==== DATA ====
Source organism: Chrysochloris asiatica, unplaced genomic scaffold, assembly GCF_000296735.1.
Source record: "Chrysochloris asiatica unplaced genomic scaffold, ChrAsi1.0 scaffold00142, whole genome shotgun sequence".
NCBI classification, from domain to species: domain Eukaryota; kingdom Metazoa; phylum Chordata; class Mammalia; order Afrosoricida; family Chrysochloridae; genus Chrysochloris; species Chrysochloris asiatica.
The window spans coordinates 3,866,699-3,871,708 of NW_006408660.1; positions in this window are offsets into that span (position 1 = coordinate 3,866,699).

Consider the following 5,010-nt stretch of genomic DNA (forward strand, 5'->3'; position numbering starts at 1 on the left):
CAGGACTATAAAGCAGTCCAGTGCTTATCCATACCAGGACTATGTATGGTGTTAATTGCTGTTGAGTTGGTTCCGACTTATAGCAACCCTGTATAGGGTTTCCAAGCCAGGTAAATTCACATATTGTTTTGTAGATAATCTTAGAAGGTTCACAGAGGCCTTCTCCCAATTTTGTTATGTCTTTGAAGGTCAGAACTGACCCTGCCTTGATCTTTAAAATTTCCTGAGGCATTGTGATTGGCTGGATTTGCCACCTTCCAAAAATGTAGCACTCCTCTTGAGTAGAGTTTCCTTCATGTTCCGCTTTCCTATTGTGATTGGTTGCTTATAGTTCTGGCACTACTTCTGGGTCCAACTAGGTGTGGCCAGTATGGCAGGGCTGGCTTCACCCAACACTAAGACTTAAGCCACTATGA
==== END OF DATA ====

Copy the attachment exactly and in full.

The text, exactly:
Source organism: Chrysochloris asiatica, unplaced genomic scaffold, assembly GCF_000296735.1.
Source record: "Chrysochloris asiatica unplaced genomic scaffold, ChrAsi1.0 scaffold00142, whole genome shotgun sequence".
NCBI classification, from domain to species: domain Eukaryota; kingdom Metazoa; phylum Chordata; class Mammalia; order Afrosoricida; family Chrysochloridae; genus Chrysochloris; species Chrysochloris asiatica.
The window spans coordinates 3,866,699-3,871,708 of NW_006408660.1; positions in this window are offsets into that span (position 1 = coordinate 3,866,699).

Consider the following 5,010-nt stretch of genomic DNA (forward strand, 5'->3'; position numbering starts at 1 on the left):
CAGGACTATAAAGCAGTCCAGTGCTTATCCATACCAGGACTATGTATGGTGTTAATTGCTGTTGAGTTGGTTCCGACTTATAGCAACCCTGTATAGGGTTTCCAAGCCAGGTAAATTCACATATTGTTTTGTAGATAATCTTAGAAGGTTCACAGAGGCCTTCTCCCAATTTTGTTATGTCTTTGAAGGTCAGAACTGACCCTGCCTTGATCTTTAAAATTTCCTGAGGCATTGTGATTGGCTGGATTTGCCACCTTCCAAAAATGTAGCACTCCTCTTGAGTAGAGTTTCCTTCATGTTCCGCTTTCCTATTGTGATTGGTTGCTTATAGTTCTGGCACTACTTCTGGGTCCAACTAGGTGTGGCCAGTATGGCAGGGCTGGCTTCACCCAACACTAAGACTTAAGCCACTATGA